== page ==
by Alexander C. Kaufman

Aug. 24, 2020

A police abolitionist explains the other options available when you see property damage. This is part of a HuffPost series looking at alternatives to policing. You can read the other pieces here.

Someone is vandalizing property in my neighborhood. Should I call the police?

If the average police officer makes about 14 arrests per year, less than one of those arrests will be for a violent crime. Twelve will be for “petty crimes like minor drug or alcohol possession, disorderly conduct, and vandalism,” according to research from Eastern Kentucky University criminologist Victor E. Kappeler.

There is little evidence to suggest Black Americans commit these crimes at higher rates than white Americans. But if you call 911 and ask officers to come to your neighborhood to investigate vandalism, your Black neighbors are twice as likely to be arrested for it, a 2018 study in the Boston University Law Review found. Between 2001 and 2013, Black and Hispanic people made up 51% of New York City’s population over the age of 16, but accounted for 82% of misdemeanor arrests, which include things like vandalism, disorderly conduct, loitering and drinking in public.

What if someone is causing serious damage, like breaking windows or slashing tires?

“Is what you’re seeing worth someone’s life?” asked Tracey Corder, the deputy campaign director of the nonprofit Action Center on Race and the Economy. Because if you call the police, there is always a risk of escalation and violence, especially for Black or brown neighbors.

In a study published earlier this year, Harvard University researchers Gabriel Schwartz and Jaquelyn Jahn examined fatal police violence across 382 U.S. metropolitan statistical areas between 2013 and 2017 and found Black people were six times more likely than white people to be killed by police.

Years ago, Corder said, she was held up at gunpoint and robbed of her purse. Her brother went out looking for the thief, but her neighbor called the cops. Later, Corder said she saw the police cuffing her brother, whom they had profiled as the potential thief. This, she said, exemplifies the threat police pose to the community ― even when called in to address a harm to that same community.

OK, but what if the insurance company requires a police report to file a claim?

Something like this happened to Corder in 2012, when she was working on Barack Obama’s reelection campaign. Someone smashed the windows of the campaign field office. Rather than call armed police into the neighborhood, she and a colleague took photographs and fastidiously documented the damage. Then they went down to the police precinct to file a report. Sometimes that’s enough to satisfy an insurance company. In other situations, insurers can have appraisers come and assess what happened themselves.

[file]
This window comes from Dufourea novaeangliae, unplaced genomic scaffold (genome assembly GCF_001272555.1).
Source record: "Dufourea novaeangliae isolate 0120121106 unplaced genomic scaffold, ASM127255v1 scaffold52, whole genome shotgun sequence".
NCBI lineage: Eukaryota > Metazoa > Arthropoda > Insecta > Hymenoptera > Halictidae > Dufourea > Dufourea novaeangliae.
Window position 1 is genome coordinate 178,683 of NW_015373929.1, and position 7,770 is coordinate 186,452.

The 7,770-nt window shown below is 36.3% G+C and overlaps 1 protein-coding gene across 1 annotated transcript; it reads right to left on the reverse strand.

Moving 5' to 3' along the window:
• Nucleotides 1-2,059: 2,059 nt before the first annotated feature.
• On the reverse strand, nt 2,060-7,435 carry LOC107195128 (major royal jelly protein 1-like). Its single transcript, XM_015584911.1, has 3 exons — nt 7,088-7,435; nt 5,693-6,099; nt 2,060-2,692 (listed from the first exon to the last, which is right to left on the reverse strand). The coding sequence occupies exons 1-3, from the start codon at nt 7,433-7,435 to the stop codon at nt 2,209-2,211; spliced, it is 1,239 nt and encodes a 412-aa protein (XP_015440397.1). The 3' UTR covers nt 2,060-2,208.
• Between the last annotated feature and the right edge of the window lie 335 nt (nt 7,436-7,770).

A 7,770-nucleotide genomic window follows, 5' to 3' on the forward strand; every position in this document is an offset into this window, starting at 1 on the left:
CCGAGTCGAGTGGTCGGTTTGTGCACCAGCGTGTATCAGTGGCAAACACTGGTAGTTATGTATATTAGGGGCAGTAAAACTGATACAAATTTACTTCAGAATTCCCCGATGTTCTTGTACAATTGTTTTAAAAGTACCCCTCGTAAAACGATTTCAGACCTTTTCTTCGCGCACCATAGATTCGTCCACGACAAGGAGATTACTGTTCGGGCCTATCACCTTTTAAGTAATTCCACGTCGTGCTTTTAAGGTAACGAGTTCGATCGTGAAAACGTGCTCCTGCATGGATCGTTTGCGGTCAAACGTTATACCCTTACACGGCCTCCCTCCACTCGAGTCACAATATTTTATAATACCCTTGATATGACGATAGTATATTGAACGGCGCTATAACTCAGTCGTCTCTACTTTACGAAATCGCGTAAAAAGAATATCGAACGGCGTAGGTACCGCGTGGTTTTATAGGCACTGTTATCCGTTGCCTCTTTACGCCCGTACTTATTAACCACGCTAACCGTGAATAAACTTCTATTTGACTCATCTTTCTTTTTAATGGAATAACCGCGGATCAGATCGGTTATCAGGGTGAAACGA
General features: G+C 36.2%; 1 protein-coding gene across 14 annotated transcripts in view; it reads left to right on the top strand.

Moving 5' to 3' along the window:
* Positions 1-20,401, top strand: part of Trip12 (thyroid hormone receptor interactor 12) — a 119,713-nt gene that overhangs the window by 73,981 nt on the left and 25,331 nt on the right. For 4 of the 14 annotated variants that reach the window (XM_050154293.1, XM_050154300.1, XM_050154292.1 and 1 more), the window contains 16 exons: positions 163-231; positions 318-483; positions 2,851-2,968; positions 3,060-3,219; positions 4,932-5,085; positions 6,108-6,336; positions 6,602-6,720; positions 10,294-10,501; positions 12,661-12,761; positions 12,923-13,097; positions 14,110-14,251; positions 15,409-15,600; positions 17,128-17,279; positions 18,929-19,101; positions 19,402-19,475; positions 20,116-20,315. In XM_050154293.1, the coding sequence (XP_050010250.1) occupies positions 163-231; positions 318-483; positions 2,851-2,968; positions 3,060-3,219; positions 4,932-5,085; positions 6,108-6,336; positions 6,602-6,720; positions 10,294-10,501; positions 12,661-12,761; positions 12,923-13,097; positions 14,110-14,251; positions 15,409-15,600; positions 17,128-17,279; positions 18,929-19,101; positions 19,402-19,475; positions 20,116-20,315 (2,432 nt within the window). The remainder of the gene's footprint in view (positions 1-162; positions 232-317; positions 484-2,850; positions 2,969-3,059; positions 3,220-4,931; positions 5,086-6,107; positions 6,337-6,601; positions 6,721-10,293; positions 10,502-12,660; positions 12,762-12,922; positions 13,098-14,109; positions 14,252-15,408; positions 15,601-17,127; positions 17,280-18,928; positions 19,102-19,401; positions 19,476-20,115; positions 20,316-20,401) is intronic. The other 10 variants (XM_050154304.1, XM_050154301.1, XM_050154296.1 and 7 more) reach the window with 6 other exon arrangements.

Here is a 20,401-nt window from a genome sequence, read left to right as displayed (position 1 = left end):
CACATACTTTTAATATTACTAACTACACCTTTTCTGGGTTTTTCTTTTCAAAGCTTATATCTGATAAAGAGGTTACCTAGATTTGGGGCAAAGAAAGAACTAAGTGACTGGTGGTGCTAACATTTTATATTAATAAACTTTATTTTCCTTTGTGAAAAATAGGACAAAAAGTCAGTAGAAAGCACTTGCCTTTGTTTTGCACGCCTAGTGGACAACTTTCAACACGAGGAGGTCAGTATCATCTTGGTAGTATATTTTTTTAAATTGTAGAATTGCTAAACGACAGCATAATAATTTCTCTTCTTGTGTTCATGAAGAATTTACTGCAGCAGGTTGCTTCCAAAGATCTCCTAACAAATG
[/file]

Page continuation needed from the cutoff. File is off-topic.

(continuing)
But what if I want justice?

It depends what you mean by justice. If you want someone punished ― arrested, jailed and thrown into a criminal-justice system that largely targets the poorest and most vulnerable and hampers their ability to find jobs and housing ― that’s your prerogative. But there are other ways to make things right. In many communities, there are organizations that provide mediation between victims and offenders in hopes of finding restorative justice.

What if it’s my house of worship or a religious cemetery that’s been vandalized ― especially at a moment when white nationalists are threatening Jews, Sikhs, Muslims and non-white Christians?

This is where it gets complicated. Inviting armed police officers to guard a church, mosque or temple may make a place of spiritual solace “less welcoming to targeted communities like People of Color, people who live on the street, trans, gender non-conforming and disabled folks, immigrants, and Muslims,” according to guidelines published by the Unitarian Universalist Association, a liberal spiritual community that often congregates in churches. It’s also no guarantee of safety, given repeated discoveries of active white supremacists, anti-Semites and Islamophobes in police forces.

There are other options. Following shootings targeting Jews over the past few years, Muslims arrived by the busload in some cases to form “peace rings” around synagogues. Others of multiple faiths raised money. Setting up buddy systems and phone trees within religious communities is one way of providing protection that doesn’t necessarily involve armed officers. To address vandalism, you could also train some clergy staff in de-escalation tactics, so once a would-be vandal is caught, they can be safely confronted and possibly reasoned with. That could be a first step toward restorative justice.

“I never want to tell another marginalized group of people how to feel safe,” Corder said. “But if you see that and you call the police into your neighborhood, how likely is it that the police will get that person?”

What are some other resources I can look into?

  • The Ella Baker Center for Human Rights is a nonprofit group that organizes an annual Night Out for Safety and Liberation, which looks at what community justice might look like.
  • For a World Without Police is an organizer collective that offers study guides and proposals outlining what life might look like without police forces.
  • The Unitarian Universalist Association, a liberal spiritual movement that operates out of churches, provides guidelines for how to deal with vandalism, particularly at a house of worship, without calling the police.

Read other stories in this series

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